Donald Trump indicted on election crimes charges

Donald Trump claims he can end the war in Ukraine if he’s in power. Image: twitter @defencealerts

Trump surges ahead in New Hampshire primary

Donald Trump surged ahead in the New Hampshire primary on Tuesday, leaving former UN ambassador Nikki Haley trailing in his wake.

Donald Trump indicted on election crimes charges

Donald Trump claims he can end the war in Ukraine if he’s in power. Image: twitter @defencealerts

Donald Trump aims to steamroll his way toward the Republican presidential nomination Tuesday in the New Hampshire primary, making short work of his only surviving opponent, former UN ambassador Nikki Haley.

In his convention-smashing mission to take revenge against President Joe Biden and win a second White House term, Trump has defied the fallout from two impeachments, four criminal trials awaiting him and lawsuits for fraud and sexual assault.

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While Haley has questioned his mental fitness and warned that another Trump presidency would bring “chaos,” polls indicate her candidacy will provide little more than a bump in the road in New Hampshire.

“If you want a losing candidate who puts America last, vote for Nikki Haley,” Trump said in his closing arguments at a small but lively rally in the village of Laconia.

“But if you want a president who puts America first every single time, you’re going to vote for Donald J. Trump.”

New Hampshire is seen as a more Haley-friendly electorate than any she will encounter further down the line and pressing on into February will be a tough sell without a win or very close defeat.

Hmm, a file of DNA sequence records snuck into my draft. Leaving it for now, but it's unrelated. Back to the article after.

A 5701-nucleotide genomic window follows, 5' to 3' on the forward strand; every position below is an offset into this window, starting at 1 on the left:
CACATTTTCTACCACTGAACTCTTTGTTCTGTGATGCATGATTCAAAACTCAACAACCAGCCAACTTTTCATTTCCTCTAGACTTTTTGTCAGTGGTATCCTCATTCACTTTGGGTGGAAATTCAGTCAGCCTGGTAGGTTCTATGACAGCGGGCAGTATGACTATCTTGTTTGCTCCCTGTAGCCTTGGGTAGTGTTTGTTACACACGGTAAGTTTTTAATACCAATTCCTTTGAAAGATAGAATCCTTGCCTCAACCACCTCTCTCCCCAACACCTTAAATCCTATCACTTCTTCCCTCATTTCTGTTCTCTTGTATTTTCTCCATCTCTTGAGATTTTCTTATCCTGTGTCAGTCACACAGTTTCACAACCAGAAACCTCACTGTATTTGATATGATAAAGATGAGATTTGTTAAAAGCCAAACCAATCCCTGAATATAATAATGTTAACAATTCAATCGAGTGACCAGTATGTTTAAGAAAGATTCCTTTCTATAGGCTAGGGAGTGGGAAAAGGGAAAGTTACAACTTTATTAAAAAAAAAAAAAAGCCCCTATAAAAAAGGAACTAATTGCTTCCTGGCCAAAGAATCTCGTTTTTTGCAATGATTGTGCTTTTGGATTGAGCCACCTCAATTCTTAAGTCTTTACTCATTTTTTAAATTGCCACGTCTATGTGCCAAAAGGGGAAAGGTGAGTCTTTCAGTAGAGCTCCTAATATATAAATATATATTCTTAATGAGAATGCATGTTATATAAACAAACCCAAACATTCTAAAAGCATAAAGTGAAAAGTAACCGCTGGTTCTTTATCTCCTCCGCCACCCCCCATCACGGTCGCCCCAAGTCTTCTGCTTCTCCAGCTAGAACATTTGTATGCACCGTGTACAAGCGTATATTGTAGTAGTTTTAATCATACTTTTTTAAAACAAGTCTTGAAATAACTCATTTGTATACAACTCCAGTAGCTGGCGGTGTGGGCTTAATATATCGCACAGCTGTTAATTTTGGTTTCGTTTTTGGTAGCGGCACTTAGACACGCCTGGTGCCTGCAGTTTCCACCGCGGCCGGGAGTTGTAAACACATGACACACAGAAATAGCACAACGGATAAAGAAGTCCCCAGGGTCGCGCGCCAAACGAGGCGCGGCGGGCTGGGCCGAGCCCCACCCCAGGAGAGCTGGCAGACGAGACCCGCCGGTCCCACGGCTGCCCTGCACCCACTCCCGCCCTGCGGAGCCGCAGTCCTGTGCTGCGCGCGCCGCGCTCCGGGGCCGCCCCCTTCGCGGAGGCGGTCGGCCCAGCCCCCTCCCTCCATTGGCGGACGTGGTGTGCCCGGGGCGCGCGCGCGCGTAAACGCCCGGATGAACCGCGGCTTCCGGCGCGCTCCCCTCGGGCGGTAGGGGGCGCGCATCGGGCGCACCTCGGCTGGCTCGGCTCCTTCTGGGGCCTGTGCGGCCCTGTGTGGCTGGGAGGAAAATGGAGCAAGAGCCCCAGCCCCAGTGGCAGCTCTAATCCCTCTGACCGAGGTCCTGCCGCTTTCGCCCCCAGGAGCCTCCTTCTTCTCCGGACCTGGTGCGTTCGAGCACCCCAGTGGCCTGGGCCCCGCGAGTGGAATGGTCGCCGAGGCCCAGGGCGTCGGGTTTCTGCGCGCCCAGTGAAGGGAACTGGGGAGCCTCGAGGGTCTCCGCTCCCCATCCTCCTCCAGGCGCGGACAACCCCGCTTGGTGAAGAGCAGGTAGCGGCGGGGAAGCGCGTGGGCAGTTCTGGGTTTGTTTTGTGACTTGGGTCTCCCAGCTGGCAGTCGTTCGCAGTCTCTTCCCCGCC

Trump, 77, had a crushing victory in the first contest in Iowa last week — Haley was a distant third — and no Republican has ever won both opening contests and still fallen short.

The first place to vote in New Hampshire’s primary, the tiny hamlet of Dixville Notch, handed all six ballots to former South Carolina governor Haley.

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Most of the state’s remaining polling stations will open between 6:00 am (1100 GMT) and 8:00 am on Tuesday.

‘Smoke and mirrors’

What was once a crowded field of 14 candidates narrowed to a one-on-one match-up after Florida governor Ron DeSantis pulled the plug on his campaign on Sunday, after coming second in Iowa.

He and Trump were in a comparatively close race until the ex-president’s indictments for accounting fraud, criminal election interference and Espionage Act violations began to drop in March, compelling his supporters to close ranks.

Scott Manninen, a 48-year-old production manager in the manufacturing sector, told AFP at a campaign event in the village of Hollis on Monday that the legal issues would not stop him from voting for Trump.

“I think it’s a lot of smoke and mirrors — just trying to bash him and trying to get it so that people go against him,” he said.

“I’m not worried about it. I think he’s going to get through it.”

Trump has spent less time in New Hampshire than Haley, juggling one rally a night with court appearances out of state — and eschewing the “retail politics” of visits to diners, sports halls and high schools altogether.

But his message — a mixture of personal grievance and culture war issues that speak to his base — has delivered seemingly insurmountable polling leads nationwide.

A Globe/Suffolk/NBC10 poll had Haley 19 points behind in New Hampshire on the eve of the election.

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Appealing to moderates

One of Trump’s biggest gripes on the campaign has been the false claim — repeated in Laconia — that Democrats are allowed to vote in the Republican contest.

Independents can have their say, however, and Haley is seeking to energize a flagging campaign with support from the famously moderate bloc, which outnumbers registered members of either party.

She has spent the week hammering home the message — backed by polling — that the majority of Americans do not want to see a Trump-Biden rematch in November.

Haley, 52, told Fox News on the eve of the election she was in the race “for the long haul,” adding: “This is a marathon, it’s not a sprint.”

New Hampshire Democrats are also voting for their standard-bearer on Tuesday, but Biden did not file candidate papers after a row with local officials over scheduling.

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Some supporters have pledged to write his name on the ballot in hopes he can still beat Minnesota congressman Dean Phillips and self-help author Marianne Williamson.

© Agence France-Presse